Recently I attended a workshop on Indian Civil Society Organisation’s (CSOs) participation in developmental activities abroad. The meet was to discuss the implications of and the way forward for Indian civil society’s participation in regional and pan-regional development and cooperation activities. A number of reputed organisations who havehad a long history in the development sector were present, along with the Joint Secretary of Development Partnership of Assistance of the Ministry of External Affairs (the division in charge of administering state-led development and cooperation activities abroad).
‘Development’ was discussed as a serious business of transfer of funds, technical resources and assistance, and knowledge to, and building capacity of other third world and developing nations in a structured and formalised manner. It was argued by the Joint Secretary and the CSOs that since “poverty was similar across the globe”, there was something to be gained from sharing our developmental experiences of the past with other developing nations. This was also seen as a different approach to development when compared with organisations such as USAID or Swedish International Development Cooperation Agency (SIDA) that were top-down and paternalistic in their approach as they did not necessarily come from a similar position of understanding. Against such approaches, it was argued that the Indian state and CSOs had been able to take on a greater participatory and responsive role that moved beyond a focus on financing poverty reduction programmes. The important difference identified in India’s approach was its role as a peer – in learning from other countries and also sharing its knowledge and resources with them, its role as a catalyst and multiplier in providing opportunities for development, and its space as a marketplace for developing innovative solutions to poverty and development.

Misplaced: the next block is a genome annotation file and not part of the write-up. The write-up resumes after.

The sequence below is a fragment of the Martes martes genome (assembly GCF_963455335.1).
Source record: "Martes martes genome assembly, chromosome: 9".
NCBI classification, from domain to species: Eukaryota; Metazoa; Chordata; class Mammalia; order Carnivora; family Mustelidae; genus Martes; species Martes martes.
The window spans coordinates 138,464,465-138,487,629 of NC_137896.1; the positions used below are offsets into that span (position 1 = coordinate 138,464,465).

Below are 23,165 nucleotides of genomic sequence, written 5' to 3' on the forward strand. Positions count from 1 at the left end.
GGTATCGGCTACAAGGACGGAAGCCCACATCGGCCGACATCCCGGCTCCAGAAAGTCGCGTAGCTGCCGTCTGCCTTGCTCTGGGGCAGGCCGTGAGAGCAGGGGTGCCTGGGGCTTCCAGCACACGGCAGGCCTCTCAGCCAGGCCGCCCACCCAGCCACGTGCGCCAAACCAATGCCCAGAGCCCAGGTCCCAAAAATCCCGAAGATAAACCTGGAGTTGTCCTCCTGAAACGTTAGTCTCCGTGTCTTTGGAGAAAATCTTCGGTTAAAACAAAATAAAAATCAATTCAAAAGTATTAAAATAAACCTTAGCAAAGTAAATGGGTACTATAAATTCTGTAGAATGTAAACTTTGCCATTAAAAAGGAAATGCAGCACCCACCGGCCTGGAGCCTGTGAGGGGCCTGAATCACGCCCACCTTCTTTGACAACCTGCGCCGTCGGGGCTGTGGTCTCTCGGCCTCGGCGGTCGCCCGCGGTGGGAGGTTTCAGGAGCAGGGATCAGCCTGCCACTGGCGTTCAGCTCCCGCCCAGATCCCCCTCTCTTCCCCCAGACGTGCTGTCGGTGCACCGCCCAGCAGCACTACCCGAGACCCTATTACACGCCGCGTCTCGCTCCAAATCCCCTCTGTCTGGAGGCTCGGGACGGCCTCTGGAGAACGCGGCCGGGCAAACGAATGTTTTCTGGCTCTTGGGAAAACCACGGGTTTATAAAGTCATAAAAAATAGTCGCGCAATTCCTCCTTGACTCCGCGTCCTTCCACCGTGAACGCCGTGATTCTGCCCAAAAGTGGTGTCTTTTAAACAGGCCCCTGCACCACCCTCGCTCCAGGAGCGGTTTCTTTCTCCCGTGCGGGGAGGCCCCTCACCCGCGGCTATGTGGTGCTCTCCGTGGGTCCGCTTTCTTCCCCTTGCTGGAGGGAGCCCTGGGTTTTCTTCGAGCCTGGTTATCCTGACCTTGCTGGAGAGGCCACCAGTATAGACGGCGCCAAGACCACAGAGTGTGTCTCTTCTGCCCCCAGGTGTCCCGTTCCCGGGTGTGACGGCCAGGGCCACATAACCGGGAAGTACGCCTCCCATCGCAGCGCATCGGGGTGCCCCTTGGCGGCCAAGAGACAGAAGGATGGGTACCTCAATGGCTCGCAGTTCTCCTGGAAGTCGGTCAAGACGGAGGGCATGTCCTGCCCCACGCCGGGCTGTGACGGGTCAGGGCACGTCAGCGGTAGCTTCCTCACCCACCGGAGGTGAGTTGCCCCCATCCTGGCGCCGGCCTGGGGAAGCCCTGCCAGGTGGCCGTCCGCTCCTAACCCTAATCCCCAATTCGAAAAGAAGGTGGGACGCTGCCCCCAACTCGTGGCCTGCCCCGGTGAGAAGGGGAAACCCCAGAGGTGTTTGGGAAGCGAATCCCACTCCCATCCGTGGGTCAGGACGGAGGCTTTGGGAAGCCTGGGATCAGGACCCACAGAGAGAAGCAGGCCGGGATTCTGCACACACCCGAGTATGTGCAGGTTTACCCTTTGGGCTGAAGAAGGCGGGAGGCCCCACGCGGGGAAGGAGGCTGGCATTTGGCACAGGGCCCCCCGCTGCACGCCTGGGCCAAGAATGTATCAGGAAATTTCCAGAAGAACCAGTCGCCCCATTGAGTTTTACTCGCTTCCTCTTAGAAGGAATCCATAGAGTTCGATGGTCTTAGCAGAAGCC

While the intentto do things differently from other Western organisationswas heartening and the enthusiasm for up-scaling India’s role as a development leader and catalyst was evident, what was disturbing about the exercise was the self-assured conviction about the model of development being forwarded. That is, it was a market-model of development that was privileged, that fit in with western, neo-classical theories of human capital and work-growth-productivity. With the emphasis within these theories being on individual participation in the market to assure economic development, this was sought to be assured in many ways. Within such a model, on the one hand, there is an emphasis on extending the market to cover the poor through micro-credit/savings/pension programmes in which they can take part. On the other hand, it seeks to ensure participation in the market through training in the right set of skills, as poverty is seen as a problem of a lack of skills. Thus, skills training in areas such as basic IT that would allow for market participation, to ‘soft skills’ in ‘marketability’ (i.e., learning to market one’s self and one’s culture) has become the staple of development work and discourse.
But absent from the discussion I attended, was any form of critical questioning of the model of development being advocated itself, or how this seemed to fit in neatly with the neoliberal agendas of advanced liberal economies, international organisations such as the World Bank and International Monetary Fund (IMF), and western academia.There was hardly any deeper discussion on how such a model of ‘development’ impacted various socio-economic groups very differently, contributing to the reproduction of social inequities. Rather, the starting premise of all discussion was about the need to bring all, even the excluded, into the net of development by building their capacities and skills to participate in the market.